Herbie's Chevy Astrolander/ZMB Build Thread

#16
Aaron, do you have more information on this rally? I've checked out the website, and it looks awesome! something that I'd love to participate in. When are the 2010 dates? I haven't found them online...
 

BIGdaddy

Expedition Leader
#17
I'll be leaving it in for a while, mostly while I work on/pay for other aspects of the build, but I will be driving it as-is for several months, at least.

The main reason for the swap is to get the low range. Granted 2.7:1 isn't a deep deep low range, but anything that will help the big tall van move more slowly over uneven ground is going to be a big plus. On a daily-driver note, the electronic AWD engagement is a little clunky (versus the older viscous system, which was smoother), and I expect a small but non-trivial mileage boost when I can disengage the front axle on the street.
Aha, I see. Sounds like good reasoning to me, I guess I had never heard the basis for the change. (I should have assumed you had a inate fondness for AWD, being a subie guy:D, and would only swap out such a system for good reason)

Its a smart swap to a great tcase, and having the 2.7:1 on my cherokee, I can tell you its plenty low for what you and I use our vehicles for.

cheers, dude.
 

Herbie

Rendezvous Conspirator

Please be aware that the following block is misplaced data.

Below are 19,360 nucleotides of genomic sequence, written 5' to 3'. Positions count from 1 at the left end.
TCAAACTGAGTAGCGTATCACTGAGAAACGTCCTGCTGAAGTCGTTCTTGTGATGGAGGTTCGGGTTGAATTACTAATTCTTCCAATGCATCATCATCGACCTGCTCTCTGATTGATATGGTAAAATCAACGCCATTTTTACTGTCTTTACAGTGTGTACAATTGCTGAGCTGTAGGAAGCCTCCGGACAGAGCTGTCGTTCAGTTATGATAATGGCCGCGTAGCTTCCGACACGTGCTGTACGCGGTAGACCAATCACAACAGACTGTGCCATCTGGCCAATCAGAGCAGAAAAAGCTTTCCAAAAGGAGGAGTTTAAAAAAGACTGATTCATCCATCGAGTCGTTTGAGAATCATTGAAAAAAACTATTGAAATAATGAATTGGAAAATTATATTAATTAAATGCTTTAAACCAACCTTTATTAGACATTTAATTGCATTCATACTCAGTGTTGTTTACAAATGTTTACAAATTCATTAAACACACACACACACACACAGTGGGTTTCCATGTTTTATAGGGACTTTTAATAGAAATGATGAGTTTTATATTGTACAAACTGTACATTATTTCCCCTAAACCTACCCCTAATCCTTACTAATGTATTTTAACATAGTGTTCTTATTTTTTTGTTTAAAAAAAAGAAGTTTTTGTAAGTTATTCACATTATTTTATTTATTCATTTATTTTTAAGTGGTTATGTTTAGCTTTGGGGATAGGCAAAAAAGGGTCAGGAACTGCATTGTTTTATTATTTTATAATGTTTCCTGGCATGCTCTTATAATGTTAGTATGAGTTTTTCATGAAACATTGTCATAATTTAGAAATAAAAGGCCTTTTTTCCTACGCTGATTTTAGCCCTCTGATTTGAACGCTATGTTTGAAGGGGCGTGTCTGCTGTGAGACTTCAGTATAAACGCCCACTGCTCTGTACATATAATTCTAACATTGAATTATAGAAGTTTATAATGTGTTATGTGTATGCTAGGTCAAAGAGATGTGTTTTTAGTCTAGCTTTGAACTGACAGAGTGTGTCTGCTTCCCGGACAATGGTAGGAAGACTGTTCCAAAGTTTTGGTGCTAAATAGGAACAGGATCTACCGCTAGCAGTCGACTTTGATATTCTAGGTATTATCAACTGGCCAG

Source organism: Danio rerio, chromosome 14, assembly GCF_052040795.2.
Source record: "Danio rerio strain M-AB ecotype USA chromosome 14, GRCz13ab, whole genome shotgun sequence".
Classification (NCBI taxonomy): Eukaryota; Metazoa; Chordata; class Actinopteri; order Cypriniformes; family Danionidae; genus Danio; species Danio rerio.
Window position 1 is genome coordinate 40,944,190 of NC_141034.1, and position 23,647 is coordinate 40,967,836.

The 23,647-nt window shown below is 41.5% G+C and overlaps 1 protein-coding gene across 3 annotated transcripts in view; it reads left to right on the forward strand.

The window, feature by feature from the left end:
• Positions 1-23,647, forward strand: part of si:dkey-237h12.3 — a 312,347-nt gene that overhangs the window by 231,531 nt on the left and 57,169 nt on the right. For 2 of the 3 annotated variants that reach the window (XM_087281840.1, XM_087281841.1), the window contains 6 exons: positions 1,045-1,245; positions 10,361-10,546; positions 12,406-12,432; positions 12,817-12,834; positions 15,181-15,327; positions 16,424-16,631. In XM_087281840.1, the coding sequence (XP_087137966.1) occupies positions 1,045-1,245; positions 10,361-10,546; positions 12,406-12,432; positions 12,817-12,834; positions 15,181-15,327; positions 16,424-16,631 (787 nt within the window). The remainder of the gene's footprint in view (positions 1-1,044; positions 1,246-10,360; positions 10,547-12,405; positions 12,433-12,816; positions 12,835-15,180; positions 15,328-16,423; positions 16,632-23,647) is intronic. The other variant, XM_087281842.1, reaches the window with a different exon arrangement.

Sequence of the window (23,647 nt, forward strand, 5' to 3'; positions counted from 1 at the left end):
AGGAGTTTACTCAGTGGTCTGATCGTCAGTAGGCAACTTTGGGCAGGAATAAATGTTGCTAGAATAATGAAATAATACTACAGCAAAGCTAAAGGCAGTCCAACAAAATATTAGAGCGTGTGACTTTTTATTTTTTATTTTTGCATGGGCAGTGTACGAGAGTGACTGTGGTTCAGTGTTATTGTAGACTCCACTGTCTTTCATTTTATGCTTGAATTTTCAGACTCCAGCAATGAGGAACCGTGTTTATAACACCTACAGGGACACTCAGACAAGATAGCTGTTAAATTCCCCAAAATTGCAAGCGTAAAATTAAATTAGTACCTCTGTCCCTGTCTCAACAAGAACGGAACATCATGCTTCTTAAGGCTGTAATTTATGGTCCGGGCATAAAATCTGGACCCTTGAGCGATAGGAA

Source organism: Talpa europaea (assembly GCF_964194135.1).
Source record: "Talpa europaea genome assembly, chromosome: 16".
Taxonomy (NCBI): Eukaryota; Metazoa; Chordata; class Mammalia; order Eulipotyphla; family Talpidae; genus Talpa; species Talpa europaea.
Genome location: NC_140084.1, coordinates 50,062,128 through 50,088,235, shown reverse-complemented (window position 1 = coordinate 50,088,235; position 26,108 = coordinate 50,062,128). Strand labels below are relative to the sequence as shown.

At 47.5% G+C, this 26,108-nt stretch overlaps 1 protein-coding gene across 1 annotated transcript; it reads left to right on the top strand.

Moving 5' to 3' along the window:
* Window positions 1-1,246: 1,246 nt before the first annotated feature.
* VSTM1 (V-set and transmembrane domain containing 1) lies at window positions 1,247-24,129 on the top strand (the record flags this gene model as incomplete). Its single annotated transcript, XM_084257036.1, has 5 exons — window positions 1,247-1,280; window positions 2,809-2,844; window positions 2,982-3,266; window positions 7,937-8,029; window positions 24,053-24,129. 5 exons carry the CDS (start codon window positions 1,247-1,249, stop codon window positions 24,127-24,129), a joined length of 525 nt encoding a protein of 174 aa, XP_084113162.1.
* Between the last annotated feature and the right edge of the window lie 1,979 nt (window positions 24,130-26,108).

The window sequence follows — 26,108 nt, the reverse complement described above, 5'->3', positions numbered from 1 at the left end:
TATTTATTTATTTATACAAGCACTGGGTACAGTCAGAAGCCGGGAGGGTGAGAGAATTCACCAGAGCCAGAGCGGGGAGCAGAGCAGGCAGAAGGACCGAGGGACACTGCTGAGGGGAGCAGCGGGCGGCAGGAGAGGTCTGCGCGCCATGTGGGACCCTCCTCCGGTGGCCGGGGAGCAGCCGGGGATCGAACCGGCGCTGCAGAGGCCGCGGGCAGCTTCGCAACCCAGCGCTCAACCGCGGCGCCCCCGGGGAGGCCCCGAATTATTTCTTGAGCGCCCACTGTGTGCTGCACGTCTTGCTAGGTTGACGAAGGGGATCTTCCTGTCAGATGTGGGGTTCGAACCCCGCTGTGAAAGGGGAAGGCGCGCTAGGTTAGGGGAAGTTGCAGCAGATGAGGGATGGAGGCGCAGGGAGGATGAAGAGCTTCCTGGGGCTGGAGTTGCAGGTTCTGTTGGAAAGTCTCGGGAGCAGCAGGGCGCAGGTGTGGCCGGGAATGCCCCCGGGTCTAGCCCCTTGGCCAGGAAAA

#18
Mapping the roof crown





After the paper template of the roof's X-Y plane comes the mapping of the roof crown in the Z axis. Starting with this single foamcore spine we will make a series of ribs and scribe the curve and features of the roof. This may not all be strictly necessary, but it will allow us to make an excellent model of the roof so my friend can really see all the curves to help decide the next steps.
 

BIGdaddy

Expedition Leader
#19
So my first post outlined some of my reasons for doing this project, along with some of the implementation goals, but I never really detailed what my criteria for success were. This will hopefully explain both why I tackled a van camper, and why an Astro. Based on a few trips of varying length with my wife (pre-pregnancy), and some experience with "suburban" infant care, we tried to figure out what the big hurdles were for getting the whole family out camping on a regular basis. In something resembling an order-of-importance, our design criteria: